“When it comes to tackle football, I think that’s one of the more mental and emotional or psychological challenges I face myself,” she reflected. “At the same time, I have to realize, I have to be confident in my abilities and confident in what I know that I can bring to the team as a coach.”
“If I have something to say, I am going to say it. I can’t hold back in giving my opinion and my two cents in that aspect. I think that is one of the challenges all female coaches in a new field might think because they’re surrounded by people that have (more) coaching and playing experience.”
Motivated to succeed
“The reason I got involved in the management position with the Blitz is because I want women to play football; it’s a fantastic team sport,” she emphasized. “I think it brings a lot in someone’s life and especially in women’s lives.”
“It takes all kinds, every single body type and everyone can have a place on a football team. It gives 11 or 12 of you at a time that are trying to do one thing, stuff like that just boggles my mind with the strategy behind it. My goal is women should always play this sport and everyone has to be involved in it. If that’s what I am helping to do in whatever small way I can, then that’s great.”
With her new role, Ashraf hopes to pave the way for more women to take the leap into the coaching ranks.
“I think it’s important and what I am hoping is that it will be a trend in not only do we need female coaches to be coaching women, but that women can coach guys too if they’re qualified,” she expressed. “Hopefully, it will open some doors and show some women that, ‘okay, it’s an option for me as well and I want to pursue this whether it’s coaching women or men.’”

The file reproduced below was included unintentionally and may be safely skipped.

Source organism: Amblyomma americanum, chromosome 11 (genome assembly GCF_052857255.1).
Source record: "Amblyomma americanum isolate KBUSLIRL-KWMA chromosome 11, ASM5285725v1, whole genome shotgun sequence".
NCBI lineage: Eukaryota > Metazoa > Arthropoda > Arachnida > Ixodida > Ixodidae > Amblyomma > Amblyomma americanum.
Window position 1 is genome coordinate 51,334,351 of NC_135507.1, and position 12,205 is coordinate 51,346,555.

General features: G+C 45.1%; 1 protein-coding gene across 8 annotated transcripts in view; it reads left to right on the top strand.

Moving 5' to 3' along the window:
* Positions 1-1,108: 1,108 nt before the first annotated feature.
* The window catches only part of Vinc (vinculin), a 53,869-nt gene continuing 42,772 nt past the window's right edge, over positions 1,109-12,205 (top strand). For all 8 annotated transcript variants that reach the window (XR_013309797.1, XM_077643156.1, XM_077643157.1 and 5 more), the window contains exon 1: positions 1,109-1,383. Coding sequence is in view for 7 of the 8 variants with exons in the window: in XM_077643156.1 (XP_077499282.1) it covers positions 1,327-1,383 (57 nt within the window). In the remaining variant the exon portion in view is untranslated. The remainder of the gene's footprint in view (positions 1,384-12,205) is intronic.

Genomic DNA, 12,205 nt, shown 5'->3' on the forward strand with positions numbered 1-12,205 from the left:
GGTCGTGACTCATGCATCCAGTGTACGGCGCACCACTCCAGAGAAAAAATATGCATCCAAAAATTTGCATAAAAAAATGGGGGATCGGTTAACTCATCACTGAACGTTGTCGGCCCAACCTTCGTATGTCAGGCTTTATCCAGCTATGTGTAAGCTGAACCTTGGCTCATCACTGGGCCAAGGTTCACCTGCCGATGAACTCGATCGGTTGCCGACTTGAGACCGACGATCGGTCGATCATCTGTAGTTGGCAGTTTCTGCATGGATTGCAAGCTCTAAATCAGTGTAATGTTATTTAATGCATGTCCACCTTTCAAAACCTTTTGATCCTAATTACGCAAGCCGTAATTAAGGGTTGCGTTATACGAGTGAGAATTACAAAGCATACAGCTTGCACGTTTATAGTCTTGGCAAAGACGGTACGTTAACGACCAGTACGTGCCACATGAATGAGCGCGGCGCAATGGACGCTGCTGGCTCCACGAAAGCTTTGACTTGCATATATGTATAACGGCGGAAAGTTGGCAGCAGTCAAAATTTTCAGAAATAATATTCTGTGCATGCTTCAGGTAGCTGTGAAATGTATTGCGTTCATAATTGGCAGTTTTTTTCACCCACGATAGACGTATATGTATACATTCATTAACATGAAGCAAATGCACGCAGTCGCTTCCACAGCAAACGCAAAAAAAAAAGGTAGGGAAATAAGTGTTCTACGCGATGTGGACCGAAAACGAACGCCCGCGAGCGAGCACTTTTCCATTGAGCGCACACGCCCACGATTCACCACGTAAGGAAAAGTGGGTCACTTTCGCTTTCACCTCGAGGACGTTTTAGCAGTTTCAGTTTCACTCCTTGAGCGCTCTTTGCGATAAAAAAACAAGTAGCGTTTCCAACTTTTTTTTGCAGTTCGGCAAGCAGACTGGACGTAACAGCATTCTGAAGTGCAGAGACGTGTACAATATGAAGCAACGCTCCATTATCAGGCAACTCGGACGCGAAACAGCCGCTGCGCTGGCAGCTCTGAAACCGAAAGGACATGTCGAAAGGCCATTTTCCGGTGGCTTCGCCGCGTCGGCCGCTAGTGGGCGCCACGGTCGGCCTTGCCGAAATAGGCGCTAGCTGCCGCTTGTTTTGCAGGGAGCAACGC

“It’s about the knowledge of the game and what you can bring to a team.”
When Canada opens the tournament on June 24, the host nation will face tournament newcomer Australia — led by Dr. Jen Welter, another pioneer of female coaching with tournament playing experience. The pair will help inspire and pave the way for future female coaches.
About the author
Ameeta is a freelance sports and news journalist based in Halifax. During her career, she has covered many sporting events including the 2016 Rio Summer Olympic Games, Vanier Cup, Uteck Bowl, Football Canada Cup, CFL Draft and NCAA Signing Day. Follow her on Twitter @vohra_ameeta
This post is also available in: French